The Holocaust Memorial Center Zekelman Family Campus (HMC) in Michigan, visited annually by thousands of middle school and high school students, has for a long time attempted to instill socially responsible behavior among younger generations. The presentations by its docents and survivors invariably point out that the horror of the Holocaust and other genocides teach a hard-won lesson: We must learn to fully accept people of other backgrounds, and we must fight discrimination and violence directed at those we feel are different to us.
In the 1930s and 1940s, the gradual exclusion of Jewish school children in Germany and Austria from regular activities, their subsequent isolation from non-Jewish fellow students and the ultimate violence directed at them have provided our speakers with examples of what can happen as a result of discrimination.
Eight decades later, most of us are saddened by the almost daily reports of bullying – and cyber-bullying – on the campuses of secondary schools and colleges in the Unites States, in some cases leading to physical harm and even the suicide of the victims.
Why don’t some of our young – and not so young – accept that the world as a whole has sufficient room for all types of people to co-exist? Why is there a breakdown of the respect we each should hold for other people’s differences? Bullying seems to be a result of that breakdown. Perhaps worthy values like respect, tolerance and accountability aren’t being taught at home adequately. At the same time, societal pressures are overriding bystanders’ better nature. A case in point: the local 14-year old girl who committed suicide after being bullied and teased by other students for alleging that an older student had raped her. Additionally, with the advent of the Internet, cyber-bullying has, unfortunately, become a new pastime for certain members of society intent on inflicting a different and very damaging form of harm. We learned about several recent incidents because of their tragic outcomes.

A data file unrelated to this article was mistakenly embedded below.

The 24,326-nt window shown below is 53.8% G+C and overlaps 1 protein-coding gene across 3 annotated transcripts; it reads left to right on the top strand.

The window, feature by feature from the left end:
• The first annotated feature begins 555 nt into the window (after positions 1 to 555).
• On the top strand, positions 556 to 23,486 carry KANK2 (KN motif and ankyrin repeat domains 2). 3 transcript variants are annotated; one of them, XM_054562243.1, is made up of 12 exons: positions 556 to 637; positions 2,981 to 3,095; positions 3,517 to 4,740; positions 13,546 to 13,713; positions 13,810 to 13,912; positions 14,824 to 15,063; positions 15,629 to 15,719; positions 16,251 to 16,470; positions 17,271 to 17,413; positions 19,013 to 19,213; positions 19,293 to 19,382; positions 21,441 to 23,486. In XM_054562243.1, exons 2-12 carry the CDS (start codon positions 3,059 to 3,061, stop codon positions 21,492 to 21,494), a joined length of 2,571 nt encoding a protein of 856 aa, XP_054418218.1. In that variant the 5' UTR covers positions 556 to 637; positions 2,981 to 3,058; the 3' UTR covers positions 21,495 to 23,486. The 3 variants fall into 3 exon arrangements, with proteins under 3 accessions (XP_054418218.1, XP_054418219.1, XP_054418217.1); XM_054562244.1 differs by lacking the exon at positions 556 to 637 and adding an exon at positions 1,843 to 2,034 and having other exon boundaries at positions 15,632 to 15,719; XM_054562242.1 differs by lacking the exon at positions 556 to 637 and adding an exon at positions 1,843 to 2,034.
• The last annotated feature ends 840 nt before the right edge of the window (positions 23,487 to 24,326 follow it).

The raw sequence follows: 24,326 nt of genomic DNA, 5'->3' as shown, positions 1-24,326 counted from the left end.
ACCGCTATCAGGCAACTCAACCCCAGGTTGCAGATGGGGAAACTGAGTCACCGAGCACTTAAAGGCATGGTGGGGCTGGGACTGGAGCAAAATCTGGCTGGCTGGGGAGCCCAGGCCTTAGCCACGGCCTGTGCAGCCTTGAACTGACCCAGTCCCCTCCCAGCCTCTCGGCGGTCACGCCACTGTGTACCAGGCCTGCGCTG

These types of social malaise cannot be allowed to go unchecked.
As part of its ongoing mission, the HMC attempts to be a constant counterforce against such evil practices. Recently the HMC has widened and intensified its outreach and education.
It joins the efforts of our government that, according to Secretary of Education Arne Duncan, is heavily focused on creating an anti-bullying program. As reported by TIME Magazine, “The education system has invested hundreds of millions of dollars in anti-bullying campaigns in the past decade. At least 42 states have passed laws against bullying…”
In response to this urgent need, HMC has formed a task force. In collaboration with its staff members, the task force will make the resources of the center available to all teachers and administrators in search of ways to combat through education the spreading disregard for the rights of others.
The Holocaust Memorial Center will even more strongly link presentations on the Holocaust to the teaching of respect for others, of all walks of life and of every ethnic and religious background within our local community and beyond. Lessons from history clearly demonstrate that man has the potential for both good and evil. Let us strive to bring out the good in all.